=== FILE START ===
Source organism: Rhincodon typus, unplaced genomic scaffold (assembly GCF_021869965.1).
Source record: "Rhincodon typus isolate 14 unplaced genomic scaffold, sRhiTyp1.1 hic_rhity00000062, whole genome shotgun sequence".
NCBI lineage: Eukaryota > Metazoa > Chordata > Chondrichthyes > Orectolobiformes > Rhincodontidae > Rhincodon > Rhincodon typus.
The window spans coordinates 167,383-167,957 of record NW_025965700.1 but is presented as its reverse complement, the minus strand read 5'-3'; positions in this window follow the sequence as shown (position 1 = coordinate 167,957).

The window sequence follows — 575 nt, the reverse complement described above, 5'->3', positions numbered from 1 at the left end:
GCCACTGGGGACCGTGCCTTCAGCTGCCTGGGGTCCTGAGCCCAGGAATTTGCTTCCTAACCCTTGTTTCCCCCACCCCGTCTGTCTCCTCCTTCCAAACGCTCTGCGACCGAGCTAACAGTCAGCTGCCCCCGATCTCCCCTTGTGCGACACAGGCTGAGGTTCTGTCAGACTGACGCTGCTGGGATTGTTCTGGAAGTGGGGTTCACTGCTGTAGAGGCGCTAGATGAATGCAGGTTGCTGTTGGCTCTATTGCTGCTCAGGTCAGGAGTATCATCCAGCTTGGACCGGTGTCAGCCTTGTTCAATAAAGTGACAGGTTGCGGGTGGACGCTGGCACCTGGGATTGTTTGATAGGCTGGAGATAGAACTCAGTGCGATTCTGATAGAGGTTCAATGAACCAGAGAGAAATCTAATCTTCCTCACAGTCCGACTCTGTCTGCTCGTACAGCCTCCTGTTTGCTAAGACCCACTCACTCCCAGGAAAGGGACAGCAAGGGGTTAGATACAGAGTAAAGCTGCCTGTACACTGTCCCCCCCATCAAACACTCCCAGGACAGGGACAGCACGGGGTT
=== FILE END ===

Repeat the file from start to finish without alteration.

Source organism: Rhincodon typus, unplaced genomic scaffold (assembly GCF_021869965.1).
Source record: "Rhincodon typus isolate 14 unplaced genomic scaffold, sRhiTyp1.1 hic_rhity00000062, whole genome shotgun sequence".
NCBI lineage: Eukaryota > Metazoa > Chordata > Chondrichthyes > Orectolobiformes > Rhincodontidae > Rhincodon > Rhincodon typus.
The window spans coordinates 167,383-167,957 of record NW_025965700.1 but is presented as its reverse complement, the minus strand read 5'-3'; positions in this window follow the sequence as shown (position 1 = coordinate 167,957).

The window sequence follows — 575 nt, the reverse complement described above, 5'->3', positions numbered from 1 at the left end:
GCCACTGGGGACCGTGCCTTCAGCTGCCTGGGGTCCTGAGCCCAGGAATTTGCTTCCTAACCCTTGTTTCCCCCACCCCGTCTGTCTCCTCCTTCCAAACGCTCTGCGACCGAGCTAACAGTCAGCTGCCCCCGATCTCCCCTTGTGCGACACAGGCTGAGGTTCTGTCAGACTGACGCTGCTGGGATTGTTCTGGAAGTGGGGTTCACTGCTGTAGAGGCGCTAGATGAATGCAGGTTGCTGTTGGCTCTATTGCTGCTCAGGTCAGGAGTATCATCCAGCTTGGACCGGTGTCAGCCTTGTTCAATAAAGTGACAGGTTGCGGGTGGACGCTGGCACCTGGGATTGTTTGATAGGCTGGAGATAGAACTCAGTGCGATTCTGATAGAGGTTCAATGAACCAGAGAGAAATCTAATCTTCCTCACAGTCCGACTCTGTCTGCTCGTACAGCCTCCTGTTTGCTAAGACCCACTCACTCCCAGGAAAGGGACAGCAAGGGGTTAGATACAGAGTAAAGCTGCCTGTACACTGTCCCCCCCATCAAACACTCCCAGGACAGGGACAGCACGGGGTT